The Dog-Headed Saint

  Frequently when exploring the realms of the lore and history surrounding Judeo-Christian belief, particularly that found withing the texts of the bible, one encounters stories and accounts that seem to defy any conventional explanation. People rising from the dead, materializing through walls, spontaneous generation, transmutation, etc.


 Are these merely parable, or are these in fact miraculous (or demonic) experiences recorded with the utmost accuracy? Such speculation has been the source of debates, schisms, and conflict since the first disciples went out to spread the word of Christ.


In the stories of the Saints, however, encounters such as these are less common. Usually, the lives of these people are accurately recorded and historical evidence is provided, leaving little room for argument over the identity of these people. But there are some exceptions to these. St. George, the patron saint of Boy Scouts and the armed forces, is recorded to have apparently slain a dragon that had made its home near a spring outside of Libya, and is frequently depicted mounted on a white horse, skewering the creature on a lance. Many historians claim that this was a symbolic representation of the destruction of a pagan cult, but as for the truth, we are left with merely our own speculation.


But there is a tale of a saint that is quite possibly more extraordinary than even Saint George’s encounter with the dragon. St. Christopher, patron saint of travelers of all sorts, is said to have had the head of a dog.


According to some accounts of Easter Orthodox lore, St. Christopher had the head and features of a fearsome canine. There are two possible explanations for this.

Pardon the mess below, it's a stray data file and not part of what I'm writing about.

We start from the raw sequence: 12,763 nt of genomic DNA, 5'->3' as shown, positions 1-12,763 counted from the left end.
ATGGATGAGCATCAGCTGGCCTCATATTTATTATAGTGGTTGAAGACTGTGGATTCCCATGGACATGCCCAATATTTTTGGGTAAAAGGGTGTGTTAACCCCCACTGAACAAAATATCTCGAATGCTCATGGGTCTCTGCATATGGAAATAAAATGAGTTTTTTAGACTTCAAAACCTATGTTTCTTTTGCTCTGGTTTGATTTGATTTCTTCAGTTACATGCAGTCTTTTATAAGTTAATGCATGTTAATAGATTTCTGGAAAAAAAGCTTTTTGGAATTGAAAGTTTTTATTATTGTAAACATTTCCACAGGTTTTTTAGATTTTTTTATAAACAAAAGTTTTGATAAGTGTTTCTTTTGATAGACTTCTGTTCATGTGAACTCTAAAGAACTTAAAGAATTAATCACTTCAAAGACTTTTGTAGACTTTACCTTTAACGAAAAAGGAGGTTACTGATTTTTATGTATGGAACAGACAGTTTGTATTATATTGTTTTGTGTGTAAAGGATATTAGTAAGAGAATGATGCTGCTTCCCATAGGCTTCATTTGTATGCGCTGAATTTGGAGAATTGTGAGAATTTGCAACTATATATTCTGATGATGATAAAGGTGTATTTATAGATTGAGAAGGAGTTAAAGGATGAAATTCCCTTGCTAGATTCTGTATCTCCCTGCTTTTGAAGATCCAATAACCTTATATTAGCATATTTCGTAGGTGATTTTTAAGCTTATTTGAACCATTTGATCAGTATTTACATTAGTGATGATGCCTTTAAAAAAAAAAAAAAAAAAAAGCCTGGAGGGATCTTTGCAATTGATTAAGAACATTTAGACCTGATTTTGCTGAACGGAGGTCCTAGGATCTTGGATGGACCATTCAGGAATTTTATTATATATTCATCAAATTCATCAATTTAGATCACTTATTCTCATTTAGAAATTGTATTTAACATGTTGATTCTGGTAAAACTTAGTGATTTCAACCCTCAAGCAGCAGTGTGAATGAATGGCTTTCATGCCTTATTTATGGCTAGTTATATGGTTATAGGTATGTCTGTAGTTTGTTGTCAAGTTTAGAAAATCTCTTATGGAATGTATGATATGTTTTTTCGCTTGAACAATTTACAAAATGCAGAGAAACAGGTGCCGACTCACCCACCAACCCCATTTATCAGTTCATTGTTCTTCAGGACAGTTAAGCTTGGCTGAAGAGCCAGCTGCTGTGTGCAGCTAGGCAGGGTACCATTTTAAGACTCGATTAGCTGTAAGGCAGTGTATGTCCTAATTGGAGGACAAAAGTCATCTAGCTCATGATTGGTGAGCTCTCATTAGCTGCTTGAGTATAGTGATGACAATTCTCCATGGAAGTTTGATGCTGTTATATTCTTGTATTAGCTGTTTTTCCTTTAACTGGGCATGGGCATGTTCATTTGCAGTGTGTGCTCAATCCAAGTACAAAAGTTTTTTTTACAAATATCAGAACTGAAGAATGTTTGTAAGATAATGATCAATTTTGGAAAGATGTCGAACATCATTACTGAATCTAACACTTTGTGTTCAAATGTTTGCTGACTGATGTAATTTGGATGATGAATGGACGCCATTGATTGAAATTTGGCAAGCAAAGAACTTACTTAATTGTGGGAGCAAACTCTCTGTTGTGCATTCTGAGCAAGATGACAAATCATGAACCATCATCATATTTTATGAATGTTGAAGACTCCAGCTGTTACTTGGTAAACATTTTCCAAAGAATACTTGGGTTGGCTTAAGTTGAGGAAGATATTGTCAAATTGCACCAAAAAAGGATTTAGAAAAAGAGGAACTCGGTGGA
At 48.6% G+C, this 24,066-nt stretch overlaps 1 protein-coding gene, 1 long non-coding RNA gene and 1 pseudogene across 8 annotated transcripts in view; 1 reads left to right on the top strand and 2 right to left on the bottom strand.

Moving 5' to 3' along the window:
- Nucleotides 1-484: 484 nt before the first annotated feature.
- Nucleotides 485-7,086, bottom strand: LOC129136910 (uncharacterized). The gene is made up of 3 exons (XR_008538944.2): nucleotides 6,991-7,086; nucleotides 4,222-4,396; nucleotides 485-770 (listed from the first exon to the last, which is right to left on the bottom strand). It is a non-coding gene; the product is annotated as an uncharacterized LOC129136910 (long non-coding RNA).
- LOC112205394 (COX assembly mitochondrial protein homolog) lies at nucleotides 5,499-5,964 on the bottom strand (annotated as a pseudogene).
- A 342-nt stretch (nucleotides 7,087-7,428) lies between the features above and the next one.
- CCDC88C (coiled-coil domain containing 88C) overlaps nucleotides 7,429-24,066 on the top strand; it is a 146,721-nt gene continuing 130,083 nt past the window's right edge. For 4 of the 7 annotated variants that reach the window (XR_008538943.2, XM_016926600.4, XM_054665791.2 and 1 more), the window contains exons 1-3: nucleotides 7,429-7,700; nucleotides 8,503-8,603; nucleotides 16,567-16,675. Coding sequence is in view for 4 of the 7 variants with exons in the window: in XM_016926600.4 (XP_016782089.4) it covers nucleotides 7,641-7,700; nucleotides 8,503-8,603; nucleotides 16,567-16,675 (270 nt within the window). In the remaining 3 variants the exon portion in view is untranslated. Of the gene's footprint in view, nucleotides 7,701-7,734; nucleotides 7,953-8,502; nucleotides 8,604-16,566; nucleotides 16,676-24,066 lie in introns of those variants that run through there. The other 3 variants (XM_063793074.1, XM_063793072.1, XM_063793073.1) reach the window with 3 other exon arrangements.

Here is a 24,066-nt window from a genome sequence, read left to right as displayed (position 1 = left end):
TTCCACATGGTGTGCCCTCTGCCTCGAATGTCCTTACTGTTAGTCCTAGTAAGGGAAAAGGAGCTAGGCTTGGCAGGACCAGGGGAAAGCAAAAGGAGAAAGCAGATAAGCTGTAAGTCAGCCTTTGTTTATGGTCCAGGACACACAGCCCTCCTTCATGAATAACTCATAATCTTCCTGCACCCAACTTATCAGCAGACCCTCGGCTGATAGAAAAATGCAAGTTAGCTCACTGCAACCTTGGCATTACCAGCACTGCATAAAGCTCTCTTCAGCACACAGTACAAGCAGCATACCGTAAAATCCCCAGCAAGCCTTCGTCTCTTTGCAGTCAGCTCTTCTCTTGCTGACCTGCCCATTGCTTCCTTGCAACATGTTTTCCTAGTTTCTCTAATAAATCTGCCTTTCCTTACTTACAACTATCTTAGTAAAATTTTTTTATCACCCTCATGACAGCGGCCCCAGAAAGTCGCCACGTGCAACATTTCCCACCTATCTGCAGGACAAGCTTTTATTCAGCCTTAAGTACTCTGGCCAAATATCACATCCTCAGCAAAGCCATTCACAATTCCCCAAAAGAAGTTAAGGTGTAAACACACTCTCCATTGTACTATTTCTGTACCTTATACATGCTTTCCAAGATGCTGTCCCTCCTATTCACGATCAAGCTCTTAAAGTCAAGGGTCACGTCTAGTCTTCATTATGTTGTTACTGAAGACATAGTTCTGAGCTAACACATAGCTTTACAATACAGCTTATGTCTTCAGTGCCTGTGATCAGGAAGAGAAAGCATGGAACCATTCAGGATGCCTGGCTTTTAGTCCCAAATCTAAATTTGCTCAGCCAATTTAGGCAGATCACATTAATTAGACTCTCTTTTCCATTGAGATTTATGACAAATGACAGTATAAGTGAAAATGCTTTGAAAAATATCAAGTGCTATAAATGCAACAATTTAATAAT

One historical explanation is that he was a member of a type of skirmisher unit, known as the Velites. These were frequently made up of poorer farmers and hunters, who used spears and light shields, hurling their javelins and retreating, as they could not afford armor. However, to appear more fearsome and to provide meager protection, they frequently wore wolf-pelts draped around their shoulders and over their head (with the wolf’s head over their own).


The explanation given in the lore was that he was a member of a special race of dog-headed men known as Cynocephali, or, “Dog-headed”, derived from greek. This race was reputed to live in the land of Canaan, land of the Canaanites. And when reading, it is easy to see the resemblance between Canaan and Canine. More alarmingly, these hybrids of man and man’s best friend appear not only in Christian lore, but are well documented in over a dozen cultures and mythologies as being in the same area. Is it possible that these dog-faced denizens of the ancient world truly existed? If so, what happened to them? Like much of Judeo-Christian lore, it seems this story creates more questions than answers. But what we do know is that St. Christopher died for following Christ around the year 250 A.D., and unfortunately was decapitated. So we may never know why he had such a ferocious visage. But perhaps the lesson here is one as old as time: It’s not the outside of a man, but his inside, that counts.